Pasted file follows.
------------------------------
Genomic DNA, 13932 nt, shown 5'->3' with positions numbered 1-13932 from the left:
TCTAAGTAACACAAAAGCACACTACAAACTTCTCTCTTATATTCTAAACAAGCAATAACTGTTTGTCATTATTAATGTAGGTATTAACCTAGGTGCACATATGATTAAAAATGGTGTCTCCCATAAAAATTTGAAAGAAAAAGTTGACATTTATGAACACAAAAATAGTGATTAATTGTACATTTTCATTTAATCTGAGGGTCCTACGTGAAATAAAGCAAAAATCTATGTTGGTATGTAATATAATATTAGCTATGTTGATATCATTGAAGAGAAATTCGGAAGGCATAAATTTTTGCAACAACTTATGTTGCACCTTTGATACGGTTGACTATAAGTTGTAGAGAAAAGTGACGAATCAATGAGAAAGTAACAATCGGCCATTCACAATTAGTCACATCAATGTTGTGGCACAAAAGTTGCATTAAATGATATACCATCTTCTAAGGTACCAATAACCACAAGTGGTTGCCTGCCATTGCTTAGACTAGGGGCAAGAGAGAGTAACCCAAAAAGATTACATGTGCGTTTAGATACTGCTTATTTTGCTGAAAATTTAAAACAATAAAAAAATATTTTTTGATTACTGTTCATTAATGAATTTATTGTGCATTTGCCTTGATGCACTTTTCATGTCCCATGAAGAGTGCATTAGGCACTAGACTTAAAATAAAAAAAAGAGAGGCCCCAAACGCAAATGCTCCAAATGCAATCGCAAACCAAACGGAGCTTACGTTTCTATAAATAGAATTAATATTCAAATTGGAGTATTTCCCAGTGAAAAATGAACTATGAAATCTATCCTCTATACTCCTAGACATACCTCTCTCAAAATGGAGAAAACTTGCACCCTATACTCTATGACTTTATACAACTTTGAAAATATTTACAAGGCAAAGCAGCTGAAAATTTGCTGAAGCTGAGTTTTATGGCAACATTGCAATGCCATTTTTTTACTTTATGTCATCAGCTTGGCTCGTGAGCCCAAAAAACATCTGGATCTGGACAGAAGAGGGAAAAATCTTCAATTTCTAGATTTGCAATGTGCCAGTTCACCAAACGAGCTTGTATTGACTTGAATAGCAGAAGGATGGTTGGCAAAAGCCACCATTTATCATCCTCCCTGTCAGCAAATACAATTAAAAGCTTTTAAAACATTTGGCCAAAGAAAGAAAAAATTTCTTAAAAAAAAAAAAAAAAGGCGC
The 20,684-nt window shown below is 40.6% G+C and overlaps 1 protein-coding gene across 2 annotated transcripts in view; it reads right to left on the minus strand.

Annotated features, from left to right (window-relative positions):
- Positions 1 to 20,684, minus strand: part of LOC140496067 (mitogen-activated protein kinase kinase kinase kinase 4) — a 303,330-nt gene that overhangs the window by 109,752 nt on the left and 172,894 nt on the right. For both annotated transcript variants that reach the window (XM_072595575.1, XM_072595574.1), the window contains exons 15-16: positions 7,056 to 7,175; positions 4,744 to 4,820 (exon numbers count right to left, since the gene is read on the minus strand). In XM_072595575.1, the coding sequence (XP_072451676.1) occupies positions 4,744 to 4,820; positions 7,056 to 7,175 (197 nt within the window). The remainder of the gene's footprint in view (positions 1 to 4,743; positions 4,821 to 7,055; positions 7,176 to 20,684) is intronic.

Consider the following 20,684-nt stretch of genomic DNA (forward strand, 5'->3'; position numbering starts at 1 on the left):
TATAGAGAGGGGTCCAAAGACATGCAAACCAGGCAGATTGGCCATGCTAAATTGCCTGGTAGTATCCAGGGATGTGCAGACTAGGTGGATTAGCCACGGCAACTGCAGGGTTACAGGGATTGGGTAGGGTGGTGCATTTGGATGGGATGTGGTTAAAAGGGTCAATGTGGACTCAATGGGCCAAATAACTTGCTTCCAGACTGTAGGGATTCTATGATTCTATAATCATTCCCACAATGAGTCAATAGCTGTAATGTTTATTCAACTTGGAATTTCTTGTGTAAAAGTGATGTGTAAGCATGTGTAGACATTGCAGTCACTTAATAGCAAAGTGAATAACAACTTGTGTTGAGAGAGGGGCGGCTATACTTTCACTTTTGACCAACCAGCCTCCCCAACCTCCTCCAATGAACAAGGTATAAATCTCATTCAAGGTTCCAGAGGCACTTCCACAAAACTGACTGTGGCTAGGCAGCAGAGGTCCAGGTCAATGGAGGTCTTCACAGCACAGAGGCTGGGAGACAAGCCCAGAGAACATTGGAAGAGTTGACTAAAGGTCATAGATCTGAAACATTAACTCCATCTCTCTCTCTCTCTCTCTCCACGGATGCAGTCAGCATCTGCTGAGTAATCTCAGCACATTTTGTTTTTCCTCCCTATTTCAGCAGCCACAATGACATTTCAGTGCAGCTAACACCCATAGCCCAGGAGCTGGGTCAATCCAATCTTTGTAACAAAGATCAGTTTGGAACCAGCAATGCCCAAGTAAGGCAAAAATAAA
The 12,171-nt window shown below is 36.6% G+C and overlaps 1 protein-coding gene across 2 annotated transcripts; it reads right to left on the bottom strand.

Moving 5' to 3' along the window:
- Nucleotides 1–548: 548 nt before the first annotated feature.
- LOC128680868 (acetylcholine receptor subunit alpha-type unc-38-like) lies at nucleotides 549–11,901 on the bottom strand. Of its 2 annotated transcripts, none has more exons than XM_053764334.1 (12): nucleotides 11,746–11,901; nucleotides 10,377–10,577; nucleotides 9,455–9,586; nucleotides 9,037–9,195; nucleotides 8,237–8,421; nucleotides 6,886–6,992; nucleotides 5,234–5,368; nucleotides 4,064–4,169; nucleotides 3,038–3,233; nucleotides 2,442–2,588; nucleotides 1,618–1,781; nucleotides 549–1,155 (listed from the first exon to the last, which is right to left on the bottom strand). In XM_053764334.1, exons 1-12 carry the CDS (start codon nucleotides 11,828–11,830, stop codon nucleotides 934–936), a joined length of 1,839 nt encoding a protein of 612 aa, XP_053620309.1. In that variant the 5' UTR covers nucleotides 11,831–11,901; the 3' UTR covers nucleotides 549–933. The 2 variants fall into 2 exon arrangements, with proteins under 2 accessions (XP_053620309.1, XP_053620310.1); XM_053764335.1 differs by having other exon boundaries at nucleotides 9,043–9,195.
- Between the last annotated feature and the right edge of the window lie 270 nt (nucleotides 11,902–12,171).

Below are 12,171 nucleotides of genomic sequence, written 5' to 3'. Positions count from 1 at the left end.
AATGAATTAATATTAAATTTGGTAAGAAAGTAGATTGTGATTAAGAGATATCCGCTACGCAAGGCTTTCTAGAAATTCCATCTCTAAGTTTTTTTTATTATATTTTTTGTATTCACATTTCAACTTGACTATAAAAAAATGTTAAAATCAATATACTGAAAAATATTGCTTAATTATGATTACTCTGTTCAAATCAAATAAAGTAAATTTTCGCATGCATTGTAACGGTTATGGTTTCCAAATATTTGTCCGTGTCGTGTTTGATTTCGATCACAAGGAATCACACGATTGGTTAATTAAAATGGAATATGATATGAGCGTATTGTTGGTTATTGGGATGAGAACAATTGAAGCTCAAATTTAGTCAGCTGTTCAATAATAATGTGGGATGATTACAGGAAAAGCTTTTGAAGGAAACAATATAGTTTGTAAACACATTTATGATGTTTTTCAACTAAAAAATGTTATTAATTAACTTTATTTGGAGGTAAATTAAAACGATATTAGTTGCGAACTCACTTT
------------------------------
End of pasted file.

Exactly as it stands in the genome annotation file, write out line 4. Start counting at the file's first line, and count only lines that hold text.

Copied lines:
Annotated features, from left to right (window-relative positions):